Madison Thinkerspace Now Open

June 4, 2013


Step inside, have a cup of tea, browse the library. A unique room has opened up on the capitol square – Madison’s own thinkerspace. It’s an idea I have wanted to create and share with people for a long time, and the generosity of the folks at 100State Coworking have helped me make it real.

The idea is to create a quiet place away from commercialism, away from competition. A place to relax with a curious old book, play chess, prove a theorem, write on the manual typewriter, or chat with people.

I think adults should feel free to enjoy things for their own sake rather than being absorbed by the usual middle-class diversions of career advancement or educational accreditation. Our constant striving for the means to far-off ends makes us often neglect our immediate ability to stop and contemplate interesting things. Education is seen as a childish predisposition that happens during predefined times and for measured credit. Tocqueville noted about the US in 1840,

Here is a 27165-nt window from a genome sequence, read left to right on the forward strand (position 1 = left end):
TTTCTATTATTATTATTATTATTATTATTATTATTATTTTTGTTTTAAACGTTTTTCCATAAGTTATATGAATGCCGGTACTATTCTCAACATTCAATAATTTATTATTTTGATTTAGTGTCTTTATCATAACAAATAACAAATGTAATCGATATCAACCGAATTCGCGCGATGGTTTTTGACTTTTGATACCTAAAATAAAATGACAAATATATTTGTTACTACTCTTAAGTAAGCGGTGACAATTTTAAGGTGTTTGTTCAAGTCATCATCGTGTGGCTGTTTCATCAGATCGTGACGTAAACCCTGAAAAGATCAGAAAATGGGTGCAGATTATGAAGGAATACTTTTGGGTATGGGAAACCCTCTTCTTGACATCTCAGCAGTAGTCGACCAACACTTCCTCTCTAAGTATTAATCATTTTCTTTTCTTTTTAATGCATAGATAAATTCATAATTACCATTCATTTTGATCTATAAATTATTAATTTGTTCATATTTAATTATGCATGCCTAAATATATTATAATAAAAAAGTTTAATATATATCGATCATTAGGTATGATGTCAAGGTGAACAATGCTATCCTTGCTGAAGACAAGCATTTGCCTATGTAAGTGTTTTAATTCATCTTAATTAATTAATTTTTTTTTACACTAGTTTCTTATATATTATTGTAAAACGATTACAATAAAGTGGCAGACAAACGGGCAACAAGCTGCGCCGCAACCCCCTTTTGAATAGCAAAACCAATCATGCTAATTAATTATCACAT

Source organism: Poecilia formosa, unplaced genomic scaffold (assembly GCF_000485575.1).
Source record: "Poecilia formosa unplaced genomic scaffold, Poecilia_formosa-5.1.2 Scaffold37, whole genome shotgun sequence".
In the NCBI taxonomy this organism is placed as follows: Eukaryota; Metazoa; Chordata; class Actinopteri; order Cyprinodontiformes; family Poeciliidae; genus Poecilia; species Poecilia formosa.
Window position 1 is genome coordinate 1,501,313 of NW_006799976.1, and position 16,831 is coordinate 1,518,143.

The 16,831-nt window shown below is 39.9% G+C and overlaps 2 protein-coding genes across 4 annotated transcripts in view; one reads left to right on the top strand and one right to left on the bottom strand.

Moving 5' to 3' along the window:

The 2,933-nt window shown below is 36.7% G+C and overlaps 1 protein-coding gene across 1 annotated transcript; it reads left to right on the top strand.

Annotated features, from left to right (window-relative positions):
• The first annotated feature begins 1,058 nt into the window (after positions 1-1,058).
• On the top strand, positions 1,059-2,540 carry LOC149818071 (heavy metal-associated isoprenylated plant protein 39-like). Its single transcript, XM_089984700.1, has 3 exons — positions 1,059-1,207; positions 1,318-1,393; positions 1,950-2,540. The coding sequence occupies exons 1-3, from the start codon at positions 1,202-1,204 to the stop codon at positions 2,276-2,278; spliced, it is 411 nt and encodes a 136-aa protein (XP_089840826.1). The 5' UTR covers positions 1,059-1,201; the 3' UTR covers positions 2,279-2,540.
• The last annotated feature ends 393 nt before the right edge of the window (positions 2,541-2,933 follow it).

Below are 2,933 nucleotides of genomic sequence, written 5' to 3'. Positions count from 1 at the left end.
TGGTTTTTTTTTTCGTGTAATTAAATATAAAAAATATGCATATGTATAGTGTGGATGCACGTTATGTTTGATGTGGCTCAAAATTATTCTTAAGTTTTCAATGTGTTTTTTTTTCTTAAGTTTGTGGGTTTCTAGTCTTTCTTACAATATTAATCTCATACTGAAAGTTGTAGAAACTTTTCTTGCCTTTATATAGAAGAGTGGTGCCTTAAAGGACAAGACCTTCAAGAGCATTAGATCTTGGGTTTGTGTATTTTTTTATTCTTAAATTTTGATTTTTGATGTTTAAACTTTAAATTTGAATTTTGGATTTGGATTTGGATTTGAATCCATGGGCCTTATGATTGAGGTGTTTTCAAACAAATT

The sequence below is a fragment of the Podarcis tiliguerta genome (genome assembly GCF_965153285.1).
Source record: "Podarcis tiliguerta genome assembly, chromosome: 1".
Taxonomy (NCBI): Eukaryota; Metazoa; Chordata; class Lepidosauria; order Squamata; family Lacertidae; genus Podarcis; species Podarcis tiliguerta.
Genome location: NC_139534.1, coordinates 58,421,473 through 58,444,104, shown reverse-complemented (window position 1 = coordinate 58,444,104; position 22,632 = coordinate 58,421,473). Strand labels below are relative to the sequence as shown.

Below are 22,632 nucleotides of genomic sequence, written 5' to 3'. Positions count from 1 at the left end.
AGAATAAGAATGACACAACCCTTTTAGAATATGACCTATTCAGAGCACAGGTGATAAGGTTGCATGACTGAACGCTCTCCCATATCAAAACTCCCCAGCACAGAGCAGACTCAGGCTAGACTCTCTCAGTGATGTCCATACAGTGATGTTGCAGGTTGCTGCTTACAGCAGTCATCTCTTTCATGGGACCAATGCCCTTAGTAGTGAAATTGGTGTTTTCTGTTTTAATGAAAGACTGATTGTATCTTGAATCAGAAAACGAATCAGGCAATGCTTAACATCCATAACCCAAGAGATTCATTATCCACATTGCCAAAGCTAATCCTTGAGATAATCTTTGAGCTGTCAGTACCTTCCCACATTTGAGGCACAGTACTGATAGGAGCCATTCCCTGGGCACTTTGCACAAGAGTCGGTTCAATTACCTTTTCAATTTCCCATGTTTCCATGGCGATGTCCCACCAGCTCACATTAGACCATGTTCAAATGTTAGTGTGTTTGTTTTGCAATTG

What chiefly diverts the men of democracies from lofty ambition is not the scantiness of their fortunes, but the vehemence of the exertions they daily make to improve them…A man who raises himself by degrees to wealth and power contracts, in the course of this protracted labor, habits of prudence and restraint which he cannot afterwards shake off. A man cannot gradually enlarge his mind as he does his house.

Fourteen years later Thoreau lamented what he perceived as the vacuous industry of Americans, and warned us to protect our minds:

If we have thus desecrated ourselves, — as who has not? — the remedy will be by wariness and devotion to reconsecrate ourselves, and make once more a fane of the mind. We should treat our minds, that is, ourselves, as innocent and ingenuous children, whose guardians we are, and be careful what objects and what subjects we thrust on their attention. Read not the Times. Read the Eternities.

So this thinkerspace is dedicated for you to do just that, even for a little while. Perhaps we can found more of these rooms in cities across the country, like the Carnegie libraries of old, and cultivate what dispassionate nobility of mind remains in modern life.